My media consumption – three years on

I was reflecting on a conversation the other day where I said I no longer read the news, a bizarre fact given as a teenager and young adult I was a newspaper junkie. Certainly, things have changed – even since three years ago when I wrote about my media consumption.

And it’s true – I don’t read newspapers or many news sites anymore. But I’m actually better informed about the world now.

How so?

– My iPhone has improved my productivity. I’m reading things constantly off it. It’s an important distribution tool worth pointing out, which is why I consume information like I do now.
Current homescreen
– Like I did in 2007, Techmeme is something I religiously check every day and increasingly Mediagazer. Both are icons on my iPhones’s homescreen.
Twitter and Facebook are a huge source of how I find out about things or come across interesting content. (Also both on my phone’s homescreen.)
– I am a subscriber to the geopolitical thinktank Stratfor, which tells me where the US navy is on weekly basis, breaks news to me for major political news or dramatic calamities, and gives me essays filled with complete perspective. I don’t have the ability to read all the emails, but like Techmeme, merely reading the headlines is enough to keep me on top of things. And the interesting point to note about this, is that this is premium analysis – the stuff the intelligence community and government policy makers subscribe to. It’s seems like I’ve cut the middleman out (the newspaper journalists) and gone closer to the source of the original analysis. By implication, I’ve chosen the better analyser and that has now become my default news provider.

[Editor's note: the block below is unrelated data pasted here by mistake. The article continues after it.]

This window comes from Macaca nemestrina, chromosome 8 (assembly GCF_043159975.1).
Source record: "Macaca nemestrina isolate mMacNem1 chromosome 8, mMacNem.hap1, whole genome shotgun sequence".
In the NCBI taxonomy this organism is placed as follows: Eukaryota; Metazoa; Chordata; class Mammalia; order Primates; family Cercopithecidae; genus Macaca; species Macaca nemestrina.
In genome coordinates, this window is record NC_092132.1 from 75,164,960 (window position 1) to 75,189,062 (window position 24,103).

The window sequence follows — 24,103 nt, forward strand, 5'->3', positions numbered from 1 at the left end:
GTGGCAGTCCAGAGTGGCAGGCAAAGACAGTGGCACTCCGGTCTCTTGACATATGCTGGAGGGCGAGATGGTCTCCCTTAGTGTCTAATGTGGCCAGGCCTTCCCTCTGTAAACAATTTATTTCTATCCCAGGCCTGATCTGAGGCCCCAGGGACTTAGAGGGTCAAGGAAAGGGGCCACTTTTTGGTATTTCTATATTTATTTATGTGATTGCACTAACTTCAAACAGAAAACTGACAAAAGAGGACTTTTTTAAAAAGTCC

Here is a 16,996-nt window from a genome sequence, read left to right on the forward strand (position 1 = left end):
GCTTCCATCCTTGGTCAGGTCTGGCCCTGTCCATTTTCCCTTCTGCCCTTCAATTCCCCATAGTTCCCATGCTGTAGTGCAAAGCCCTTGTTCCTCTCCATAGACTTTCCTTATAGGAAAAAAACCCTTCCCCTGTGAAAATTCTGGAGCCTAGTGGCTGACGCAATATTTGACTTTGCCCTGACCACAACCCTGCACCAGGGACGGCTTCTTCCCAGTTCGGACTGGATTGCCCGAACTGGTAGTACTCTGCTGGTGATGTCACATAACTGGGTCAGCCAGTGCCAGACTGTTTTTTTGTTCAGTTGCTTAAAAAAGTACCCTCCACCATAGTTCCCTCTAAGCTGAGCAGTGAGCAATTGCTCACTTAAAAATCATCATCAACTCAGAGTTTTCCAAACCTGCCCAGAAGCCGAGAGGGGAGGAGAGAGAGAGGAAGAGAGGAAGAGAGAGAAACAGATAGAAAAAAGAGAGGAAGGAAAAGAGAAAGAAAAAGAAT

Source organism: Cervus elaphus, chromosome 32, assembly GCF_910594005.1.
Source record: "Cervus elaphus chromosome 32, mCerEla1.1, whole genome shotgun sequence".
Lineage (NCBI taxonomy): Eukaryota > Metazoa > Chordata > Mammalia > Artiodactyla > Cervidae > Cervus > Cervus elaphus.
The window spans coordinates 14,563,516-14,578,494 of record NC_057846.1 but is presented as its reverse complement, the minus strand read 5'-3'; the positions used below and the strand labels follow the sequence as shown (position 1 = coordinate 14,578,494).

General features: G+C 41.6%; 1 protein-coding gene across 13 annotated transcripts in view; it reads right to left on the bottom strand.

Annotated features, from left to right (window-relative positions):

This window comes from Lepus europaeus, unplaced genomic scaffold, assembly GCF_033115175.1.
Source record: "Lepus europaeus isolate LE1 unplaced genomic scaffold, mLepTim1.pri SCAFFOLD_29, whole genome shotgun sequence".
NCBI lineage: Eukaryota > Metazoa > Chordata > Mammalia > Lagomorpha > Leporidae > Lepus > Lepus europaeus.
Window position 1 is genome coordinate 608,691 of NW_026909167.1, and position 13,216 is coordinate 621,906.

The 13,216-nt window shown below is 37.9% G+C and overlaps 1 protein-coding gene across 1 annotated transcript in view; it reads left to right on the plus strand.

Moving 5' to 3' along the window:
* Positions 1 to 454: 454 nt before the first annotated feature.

– I have BNO news and the Associated Press applications on my iPhone, which send me alerts to news items through the day via push notification. I also have the NY Times and WSJ journal apps and which I used to use religiously a year ago, but for some reason I no longer do. (Maybe because they are now buried in my iPhone’s menu.)
– Recently, I changed my homepage from Techmeme to be three homepages: my company’s internal blog, OneRiot which flags the top news shared through Twitter, and Techmeme. The addition of OneRiot has got me hooked these last few weeks: its given me a great source of headline news and useless news, like celebrity gossip that I don’t normally seek. That’s not to say I like celebrity gossip, but it completes my knowledge gaps of what’s happening in the world and that other people are talking about.
– I no longer listen to the radio, the prime reason being I don’t have a car here in San Francisco. If the iPhone had a radio, I probably would – I have my headset in my ears usually every day at work, to help me focus.
– I am a paying subscriber to Pandora, the online music discovery service. (I’m listening to it right now as I write this post!) I prefer it not because my music collection is weak, but because I like being introduced to songs I might not normally know about.
– I have cable TV in my apartment (Comcast), but I never watch it. And when I do, it’s when I want to just switch off for a bit.

My current approach has gaps: for example, I am detached from Australian news. Regardless, its proved an interesting point: I no longer have time to read newspapers like I used to as a teenager. What’s changed is the way I consume information, which allows me to consume more with less effort. I’m one of the busiest guys I know, but thanks to technology, I can be efficient with my time.

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